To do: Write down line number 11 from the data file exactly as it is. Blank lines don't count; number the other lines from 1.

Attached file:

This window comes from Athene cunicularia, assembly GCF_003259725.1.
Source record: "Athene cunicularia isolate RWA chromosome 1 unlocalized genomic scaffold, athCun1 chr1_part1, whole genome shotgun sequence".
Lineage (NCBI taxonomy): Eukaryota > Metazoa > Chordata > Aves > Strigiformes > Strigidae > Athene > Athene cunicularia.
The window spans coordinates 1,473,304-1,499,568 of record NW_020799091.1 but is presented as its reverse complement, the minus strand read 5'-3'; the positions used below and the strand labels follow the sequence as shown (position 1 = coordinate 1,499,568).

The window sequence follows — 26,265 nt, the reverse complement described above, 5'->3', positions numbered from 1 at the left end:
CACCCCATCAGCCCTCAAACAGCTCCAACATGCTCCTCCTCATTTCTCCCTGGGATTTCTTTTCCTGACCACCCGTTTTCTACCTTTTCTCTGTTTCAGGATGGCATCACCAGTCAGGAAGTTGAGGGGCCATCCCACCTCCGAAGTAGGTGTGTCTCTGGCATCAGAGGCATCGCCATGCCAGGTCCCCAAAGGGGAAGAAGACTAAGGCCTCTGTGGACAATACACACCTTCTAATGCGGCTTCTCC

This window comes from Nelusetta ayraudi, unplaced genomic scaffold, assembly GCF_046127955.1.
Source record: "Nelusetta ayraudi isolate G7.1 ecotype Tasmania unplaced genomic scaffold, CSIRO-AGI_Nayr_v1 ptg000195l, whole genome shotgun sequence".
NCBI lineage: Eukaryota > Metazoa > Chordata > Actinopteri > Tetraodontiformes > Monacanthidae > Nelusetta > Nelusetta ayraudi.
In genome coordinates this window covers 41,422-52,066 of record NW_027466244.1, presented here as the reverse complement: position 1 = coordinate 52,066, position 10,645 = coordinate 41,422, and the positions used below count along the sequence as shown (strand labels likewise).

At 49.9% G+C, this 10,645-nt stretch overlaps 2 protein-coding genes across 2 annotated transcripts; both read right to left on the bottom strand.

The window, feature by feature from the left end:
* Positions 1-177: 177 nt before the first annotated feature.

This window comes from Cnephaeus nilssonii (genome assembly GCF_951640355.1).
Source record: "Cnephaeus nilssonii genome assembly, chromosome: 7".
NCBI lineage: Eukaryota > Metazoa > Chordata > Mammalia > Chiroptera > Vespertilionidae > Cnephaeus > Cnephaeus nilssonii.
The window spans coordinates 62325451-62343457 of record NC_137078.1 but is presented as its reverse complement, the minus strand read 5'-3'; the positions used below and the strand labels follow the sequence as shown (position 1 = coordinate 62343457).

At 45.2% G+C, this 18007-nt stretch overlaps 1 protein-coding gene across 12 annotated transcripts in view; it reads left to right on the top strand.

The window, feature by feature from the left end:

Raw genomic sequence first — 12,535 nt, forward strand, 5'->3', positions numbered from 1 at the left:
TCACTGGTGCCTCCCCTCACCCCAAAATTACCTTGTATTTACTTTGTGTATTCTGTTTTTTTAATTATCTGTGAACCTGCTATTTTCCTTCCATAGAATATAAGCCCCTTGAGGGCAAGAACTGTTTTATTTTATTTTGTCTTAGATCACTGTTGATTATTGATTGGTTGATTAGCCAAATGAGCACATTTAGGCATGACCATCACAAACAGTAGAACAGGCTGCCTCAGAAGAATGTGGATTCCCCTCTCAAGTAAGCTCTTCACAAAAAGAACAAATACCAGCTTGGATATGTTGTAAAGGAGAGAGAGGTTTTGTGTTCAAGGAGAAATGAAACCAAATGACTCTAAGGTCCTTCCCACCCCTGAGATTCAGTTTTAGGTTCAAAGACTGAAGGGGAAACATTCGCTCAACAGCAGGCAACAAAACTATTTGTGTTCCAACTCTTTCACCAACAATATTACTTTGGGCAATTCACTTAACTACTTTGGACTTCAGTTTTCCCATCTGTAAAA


At 49.9% G+C, this 10,645-nt stretch overlaps 2 protein-coding genes across 2 annotated transcripts; both read right to left on the bottom strand.